Plantain Tart and Cuban Paintings
My trip to Cuba was topped up with one thing. Art. That was my dessert and one that I can physically see every day and will probably pass it on to posterity. I spent hours searching for where Cuba’s art galleries were. None was as impressive as what I found In Havana’s main flea market. The market had art, paintings and sculptures that were raw and unpretentious. I got the impression the artists had been forgotten by the world. Like Cuba itself, they seemed to be a little bit more introspective and more conscious of their Afro-Spanish culture. I also suddenly became aware of the tenterhooks of “government” in their trade when after paying for paintings I bought, I was asked to pay a government official a sum of money for a permit to be able to get the paintings out of Cuba. The official had his own government store in the market. My permit and the paintings were scrutinised by hawk eyed officials for minutes at Havana airport. Only when they were satisfied I had met their regulations was I allowed to check the paintings in. Phew…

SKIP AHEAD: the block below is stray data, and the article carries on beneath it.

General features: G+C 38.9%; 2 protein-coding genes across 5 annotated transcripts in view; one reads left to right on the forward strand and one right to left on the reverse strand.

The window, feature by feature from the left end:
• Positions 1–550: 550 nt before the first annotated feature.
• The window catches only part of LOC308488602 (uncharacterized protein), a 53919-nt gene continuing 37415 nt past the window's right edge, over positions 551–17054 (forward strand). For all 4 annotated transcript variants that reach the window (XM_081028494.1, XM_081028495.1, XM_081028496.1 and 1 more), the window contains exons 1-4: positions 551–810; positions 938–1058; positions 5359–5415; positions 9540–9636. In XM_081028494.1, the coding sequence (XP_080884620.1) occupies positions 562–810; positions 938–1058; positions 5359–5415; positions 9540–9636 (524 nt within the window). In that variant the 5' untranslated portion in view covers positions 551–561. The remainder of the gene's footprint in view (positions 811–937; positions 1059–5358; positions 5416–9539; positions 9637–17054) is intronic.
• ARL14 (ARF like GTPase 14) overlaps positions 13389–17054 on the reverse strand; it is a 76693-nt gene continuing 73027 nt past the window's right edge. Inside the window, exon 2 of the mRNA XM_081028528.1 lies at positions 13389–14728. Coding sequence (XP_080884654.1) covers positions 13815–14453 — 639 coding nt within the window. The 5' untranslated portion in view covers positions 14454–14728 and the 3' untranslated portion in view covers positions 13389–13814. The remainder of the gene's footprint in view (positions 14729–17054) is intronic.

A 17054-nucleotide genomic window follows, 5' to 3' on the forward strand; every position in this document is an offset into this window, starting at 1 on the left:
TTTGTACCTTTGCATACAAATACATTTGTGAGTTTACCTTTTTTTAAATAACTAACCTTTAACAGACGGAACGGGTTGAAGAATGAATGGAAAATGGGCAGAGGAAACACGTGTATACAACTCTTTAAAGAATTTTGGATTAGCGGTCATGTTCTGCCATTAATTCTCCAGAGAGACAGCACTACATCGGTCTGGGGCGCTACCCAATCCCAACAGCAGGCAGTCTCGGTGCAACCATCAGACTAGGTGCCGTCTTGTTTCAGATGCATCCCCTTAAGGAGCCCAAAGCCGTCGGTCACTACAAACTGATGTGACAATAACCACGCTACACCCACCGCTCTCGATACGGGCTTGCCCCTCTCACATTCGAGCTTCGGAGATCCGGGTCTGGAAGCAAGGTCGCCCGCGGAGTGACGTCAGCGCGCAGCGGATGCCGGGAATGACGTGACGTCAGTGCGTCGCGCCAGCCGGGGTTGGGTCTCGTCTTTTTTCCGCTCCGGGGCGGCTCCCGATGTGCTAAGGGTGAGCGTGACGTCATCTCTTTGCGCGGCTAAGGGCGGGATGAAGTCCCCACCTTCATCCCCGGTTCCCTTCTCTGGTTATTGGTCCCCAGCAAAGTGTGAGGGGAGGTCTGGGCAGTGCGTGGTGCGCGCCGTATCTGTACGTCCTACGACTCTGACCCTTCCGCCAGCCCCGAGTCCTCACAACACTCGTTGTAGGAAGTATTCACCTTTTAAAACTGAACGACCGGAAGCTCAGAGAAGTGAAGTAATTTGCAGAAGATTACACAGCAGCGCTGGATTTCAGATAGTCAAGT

Sugar, rum and plantain is as Cuban as it gets. Like Cuban paintings they hint at the genesis of Cuba’s story, from slavery on Sugar Cane plantations to the passion for plantain by it’s Afro-Spanish population and the introduction of rum by the Spanish. Combine all the ingredients of Cuba’s, painful and exhilarating history and you end up with something like the Cuban Plantain Tart with rum (Tart Tentación) . Sweet, creative, fused, warm, uncomplicated and rummy.
The recipe below is somewhat complex and truth be told making this was not as enjoyable as I imagined, but the outcome made it worthwhile. If I made this again, the whole process of caking the plantain in flour will be discarded. Plantain dishes should be simple. Having stated this though, the baked dough mixture made for a fantastic side dish. If only commercial bread (baked dough) tasted this good.